The other talk I found very interesting (and capped off two days of Blackhat) was titled “Investigating Individuals and Organizations Using Open Source Intelligence”, delivered by Roelof Temmingh and Chris Böhme.

Having come from a penetration testing background, I’ve always relied upon passive information gathering techniques to start the ball rolling for any engagement. Roelof and Chris have managed to take this to the next stage and made it much more personal by automatically linking public information stores (such as that from social networking sites) to extract personal information – effectively paving new ways for effective social engineering and manipulation of Web 2.0 social/collaborative networks.

Granted, there may be some legal gray-areas – such as breaking fair-use and terms-of-use clauses at some social sites – but, at the end of the day, it’s not like the bad guys are actually going adhere to the rules, so it’s important that professional security researchers be allowed to examine these areas (I mention that point because Roelof and Chris managed to get a few ‘Cease and Desist Trespassing’ letters from some well known Web 2.0 sites).

I found the most interesting aspects of their talk to be about the use of imaginary virtual friends and the subsequent creation of entirely fake virtual communities.
For several years the X-Force have monitored the manipulation of search page-rank manipulation of organized cybercrime units. Today, with drive-by-malware and man-in-the-browser attack vectors, page-rank manipulation has fast become one of the most dangerous and insidious attack propagation vectors. With the worldwide news event of Benizar Bhutto’s assassination, the public got the first real taste of how criminals can leverage page-rank manipulation to infect browsers as they search for news and background history on key events (e.g. for a period of time, the first few links returned by popular search engines pointed to malicious hosts serving up exploit code and infecting visitors with botnet agents).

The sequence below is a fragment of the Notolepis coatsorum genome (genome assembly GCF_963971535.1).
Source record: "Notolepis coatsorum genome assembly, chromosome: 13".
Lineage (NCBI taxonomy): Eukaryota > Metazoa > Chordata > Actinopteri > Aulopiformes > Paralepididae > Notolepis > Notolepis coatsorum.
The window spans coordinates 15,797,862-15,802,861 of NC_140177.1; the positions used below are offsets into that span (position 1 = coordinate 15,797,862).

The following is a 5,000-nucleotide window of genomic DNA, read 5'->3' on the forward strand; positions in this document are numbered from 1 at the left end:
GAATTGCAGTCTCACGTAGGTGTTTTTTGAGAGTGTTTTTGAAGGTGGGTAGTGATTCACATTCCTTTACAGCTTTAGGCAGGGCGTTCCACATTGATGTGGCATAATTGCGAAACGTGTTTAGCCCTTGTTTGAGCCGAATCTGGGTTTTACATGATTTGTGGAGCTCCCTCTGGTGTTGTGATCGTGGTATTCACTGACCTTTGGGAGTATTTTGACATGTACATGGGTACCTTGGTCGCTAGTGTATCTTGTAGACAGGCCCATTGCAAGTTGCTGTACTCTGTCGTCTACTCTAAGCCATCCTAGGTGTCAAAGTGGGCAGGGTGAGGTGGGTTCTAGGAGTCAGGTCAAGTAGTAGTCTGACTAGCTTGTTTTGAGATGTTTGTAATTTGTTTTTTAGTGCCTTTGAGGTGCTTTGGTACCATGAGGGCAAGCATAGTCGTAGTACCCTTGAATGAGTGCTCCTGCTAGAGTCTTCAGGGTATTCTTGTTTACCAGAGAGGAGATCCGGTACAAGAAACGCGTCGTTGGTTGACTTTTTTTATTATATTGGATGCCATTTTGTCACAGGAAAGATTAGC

What Roelof and Chris managed to do in their talk was to clearly show how the creation of even “dumb” AI processes can govern an army of completely virtual identities, bypass current generation “is it a real human” tests, and manipulate community ratings (e.g. guarantee that a particular movie will be ranked number one). Which in turn can be used in very profitable ways – e.g. what happens if you’re the movie’s producer? Higher ranking equals more viewers and higher box-office revenues (in fact some people would argue that the precedent has already been set and has been happening for decades with the music industry’s Top-40 listings).

With cyber criminals proving adept at following the money, I have little doubt that somewhere around the world someone is already coding up the first generation of AI virtual identity agents in preparation for distribution to existing botnets.

That's yet another “blade” to existing botnet malware and a low-hanging-fruit vector for making money – governed only by the imagination of the criminals.